This is the reading that accompanies the Christian holy day known as All Saints Sunday. Following All Hallow’s Eve, All Saints Day is a defiant repudiation of Halloween’s dismal and shadowy evil. We remember the saints who have died, the saints who have been born, and the saints who worship with us – even when separated by a pandemic, screens, and distance. We light candles, sing hymns, and ring chimes in honor of those who have died in the past year, as well as the babies who have been born. All the saints matter to God.
In Fantasia, each of the saints carries a golden light as they walk through a cathedral of trees arching across the pre-dawn sky glowing with the rising sun. In the background, Franz Schubert’s piece Ave Maria rises on angelic voices.
But here’s where the fantasy film and our real-world terror will likely part ways.
Chernabog will not just give a last bellow and fade into the mountain. This time, he has told us, he will do everything within his power to stay at his apex. He will send his minions to block out the sun so that he can retain his reign of corruption and evil. They have been told to “stand by.” So they wait, ready to create chaos through violence which he will use as an excuse to seize power and secure the mountain.
In the coming days and weeks, if Chernabog tries to seize the mountain, we need to hold the line.
As hate groups are increasing, a growing movement of citizens is pushing back and speaking out, including a group I helped co-found, the Clergy Emergency League. We need to insist that every voter matters, and every vote must be counted, no matter what seems to be happening on the evening of Nov. 3. The election is not about a single day. It’s about a season of waiting and vigilance that may take days, weeks, and even months.
But that waiting means the system is working, just as it has for nearly 250 years. The saints of God know how to be patient, how to wait on the goodness of the Lord.
In Revelation, John is asked who those saints are. The angel tells him:
“These are they who have come out of the great ordeal; they have washed their robes and made them white in the blood of the Lamb. 15 For this reason they are before the throne of God, and worship him day and night within his temple, and the one who is seated on the throne will shelter them. 16 They will hunger no more, and thirst no more; the sun will not strike them, nor any scorching heat; 17 for the Lamb at the center of the throne will be their shepherd, and he will guide them to springs of the water of life, and God will wipe away every tear from their eyes.”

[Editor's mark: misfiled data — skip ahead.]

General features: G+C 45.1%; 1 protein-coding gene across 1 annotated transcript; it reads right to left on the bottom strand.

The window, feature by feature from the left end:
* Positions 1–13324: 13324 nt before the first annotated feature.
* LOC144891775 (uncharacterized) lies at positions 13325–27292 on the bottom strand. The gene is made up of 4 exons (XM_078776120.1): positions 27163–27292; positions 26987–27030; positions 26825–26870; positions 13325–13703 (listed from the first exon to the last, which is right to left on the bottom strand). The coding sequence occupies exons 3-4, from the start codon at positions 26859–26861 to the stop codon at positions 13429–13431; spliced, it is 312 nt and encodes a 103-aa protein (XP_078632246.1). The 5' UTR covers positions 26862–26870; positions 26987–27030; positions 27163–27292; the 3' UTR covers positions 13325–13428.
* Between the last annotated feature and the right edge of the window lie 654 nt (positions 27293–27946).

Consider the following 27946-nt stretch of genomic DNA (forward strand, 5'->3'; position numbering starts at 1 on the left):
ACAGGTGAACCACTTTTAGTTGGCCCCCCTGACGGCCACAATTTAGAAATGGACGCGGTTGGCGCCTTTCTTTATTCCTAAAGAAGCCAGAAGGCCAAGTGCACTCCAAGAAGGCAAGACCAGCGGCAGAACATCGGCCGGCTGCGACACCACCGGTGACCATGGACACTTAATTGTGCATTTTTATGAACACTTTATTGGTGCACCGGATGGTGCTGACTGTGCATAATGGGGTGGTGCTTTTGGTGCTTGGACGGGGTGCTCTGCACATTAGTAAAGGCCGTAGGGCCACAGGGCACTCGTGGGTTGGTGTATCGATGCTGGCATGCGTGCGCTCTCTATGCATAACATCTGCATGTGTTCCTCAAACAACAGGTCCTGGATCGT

When we resist the evil of Chernabog, we must practice the nonviolent discipline of noncompliance. We must deny legitimacy if he attempts to seize the mountain with an illegitimate coup. We must practice non-cooperation with the dance of evil that swirls around us, trying to draw us in. And we must insist on shining the light of truth so that all evil intentions are revealed.
This is who we are – we are people who carry the light, even when the shroud of evil is pulled around us.
We are the beloved saints of God who believe in the dawn and wait patiently for the rising sun. We wait with active anticipation. Across the nation on Nov. 3 and into the morning of the 4th, clergy and people of faith will be holding prayer vigils. We’ll be lighting candles, singing hymns, reading scripture, and abiding with prayerful presence.
We will come together to help lead our communities through a time of uncertainty. We will call our neighbors to love each other. And we will condemn all forms of political violence following the election. We’ll insist that every vote be counted and that the government ensure a peaceful transfer of power if one is needed.
It is our shared duty to protect our democracy. We all want to make this country better. So this is an opportunity for us to move forward with fairness, dialogue, and respect.
We have the assurance of God’s presence. And we have faith that “the Lamb at the center of the throne will be their shepherd, and he will guide them to springs of the water of life, and God will wipe away every tear from their eyes.”
With calm, patience, non-violent resistance, and justice, we can bring the horrific “Night on Bald Mountain” to an end.
[Read next: Resources for Clergy in the Election Season]
Leah D. Schade is the Assistant Professor of Preaching and Worship at Lexington Theological Seminary in Kentucky and ordained in the ELCA. Dr. Schade does not speak for LTS or the ELCA; her opinions are her own. She is the author of Preaching in the Purple Zone: Ministry in the Red-Blue Divide (Rowman & Littlefield, 2019) and Creation-Crisis Preaching: Ecology, Theology, and the Pulpit (Chalice Press, 2015). She is also the co-editor of Rooted and Rising: Voices of Courage in a Time of Climate Crisis (Rowman & Littlefield, 2019). Her latest book, co-written with Jerry Sumney is Apocalypse When?: A Guide to Interpreting and Preaching Apocalyptic Texts (Wipf & Stock, 2020).